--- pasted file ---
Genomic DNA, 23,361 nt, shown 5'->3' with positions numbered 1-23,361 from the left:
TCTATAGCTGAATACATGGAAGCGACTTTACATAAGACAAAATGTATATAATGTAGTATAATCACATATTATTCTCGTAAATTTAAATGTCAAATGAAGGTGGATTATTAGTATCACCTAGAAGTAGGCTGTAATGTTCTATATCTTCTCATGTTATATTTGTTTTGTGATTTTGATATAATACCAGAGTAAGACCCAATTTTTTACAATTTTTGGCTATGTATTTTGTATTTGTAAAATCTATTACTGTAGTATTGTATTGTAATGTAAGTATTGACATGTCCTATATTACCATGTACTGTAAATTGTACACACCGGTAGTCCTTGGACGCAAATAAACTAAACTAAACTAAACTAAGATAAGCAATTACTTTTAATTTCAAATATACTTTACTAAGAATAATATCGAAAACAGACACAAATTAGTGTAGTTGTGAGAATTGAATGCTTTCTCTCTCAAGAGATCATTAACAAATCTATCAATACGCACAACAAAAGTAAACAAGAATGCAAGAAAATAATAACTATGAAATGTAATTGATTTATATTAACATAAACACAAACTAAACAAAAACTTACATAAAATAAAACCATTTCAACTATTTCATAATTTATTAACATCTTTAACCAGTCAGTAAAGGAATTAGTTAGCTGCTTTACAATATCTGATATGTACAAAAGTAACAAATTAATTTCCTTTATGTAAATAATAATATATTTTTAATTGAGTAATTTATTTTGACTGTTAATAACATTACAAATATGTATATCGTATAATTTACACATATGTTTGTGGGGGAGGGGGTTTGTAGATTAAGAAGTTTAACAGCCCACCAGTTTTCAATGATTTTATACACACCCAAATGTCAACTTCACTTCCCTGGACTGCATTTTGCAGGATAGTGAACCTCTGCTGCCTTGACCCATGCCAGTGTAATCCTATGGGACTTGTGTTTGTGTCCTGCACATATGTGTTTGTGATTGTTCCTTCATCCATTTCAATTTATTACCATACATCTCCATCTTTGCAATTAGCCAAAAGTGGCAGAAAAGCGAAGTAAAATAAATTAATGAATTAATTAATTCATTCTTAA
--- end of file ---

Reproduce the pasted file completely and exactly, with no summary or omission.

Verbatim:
Genomic DNA, 23,361 nt, shown 5'->3' with positions numbered 1-23,361 from the left:
TCTATAGCTGAATACATGGAAGCGACTTTACATAAGACAAAATGTATATAATGTAGTATAATCACATATTATTCTCGTAAATTTAAATGTCAAATGAAGGTGGATTATTAGTATCACCTAGAAGTAGGCTGTAATGTTCTATATCTTCTCATGTTATATTTGTTTTGTGATTTTGATATAATACCAGAGTAAGACCCAATTTTTTACAATTTTTGGCTATGTATTTTGTATTTGTAAAATCTATTACTGTAGTATTGTATTGTAATGTAAGTATTGACATGTCCTATATTACCATGTACTGTAAATTGTACACACCGGTAGTCCTTGGACGCAAATAAACTAAACTAAACTAAACTAAGATAAGCAATTACTTTTAATTTCAAATATACTTTACTAAGAATAATATCGAAAACAGACACAAATTAGTGTAGTTGTGAGAATTGAATGCTTTCTCTCTCAAGAGATCATTAACAAATCTATCAATACGCACAACAAAAGTAAACAAGAATGCAAGAAAATAATAACTATGAAATGTAATTGATTTATATTAACATAAACACAAACTAAACAAAAACTTACATAAAATAAAACCATTTCAACTATTTCATAATTTATTAACATCTTTAACCAGTCAGTAAAGGAATTAGTTAGCTGCTTTACAATATCTGATATGTACAAAAGTAACAAATTAATTTCCTTTATGTAAATAATAATATATTTTTAATTGAGTAATTTATTTTGACTGTTAATAACATTACAAATATGTATATCGTATAATTTACACATATGTTTGTGGGGGAGGGGGTTTGTAGATTAAGAAGTTTAACAGCCCACCAGTTTTCAATGATTTTATACACACCCAAATGTCAACTTCACTTCCCTGGACTGCATTTTGCAGGATAGTGAACCTCTGCTGCCTTGACCCATGCCAGTGTAATCCTATGGGACTTGTGTTTGTGTCCTGCACATATGTGTTTGTGATTGTTCCTTCATCCATTTCAATTTATTACCATACATCTCCATCTTTGCAATTAGCCAAAAGTGGCAGAAAAGCGAAGTAAAATAAATTAATGAATTAATTAATTCATTCTTAA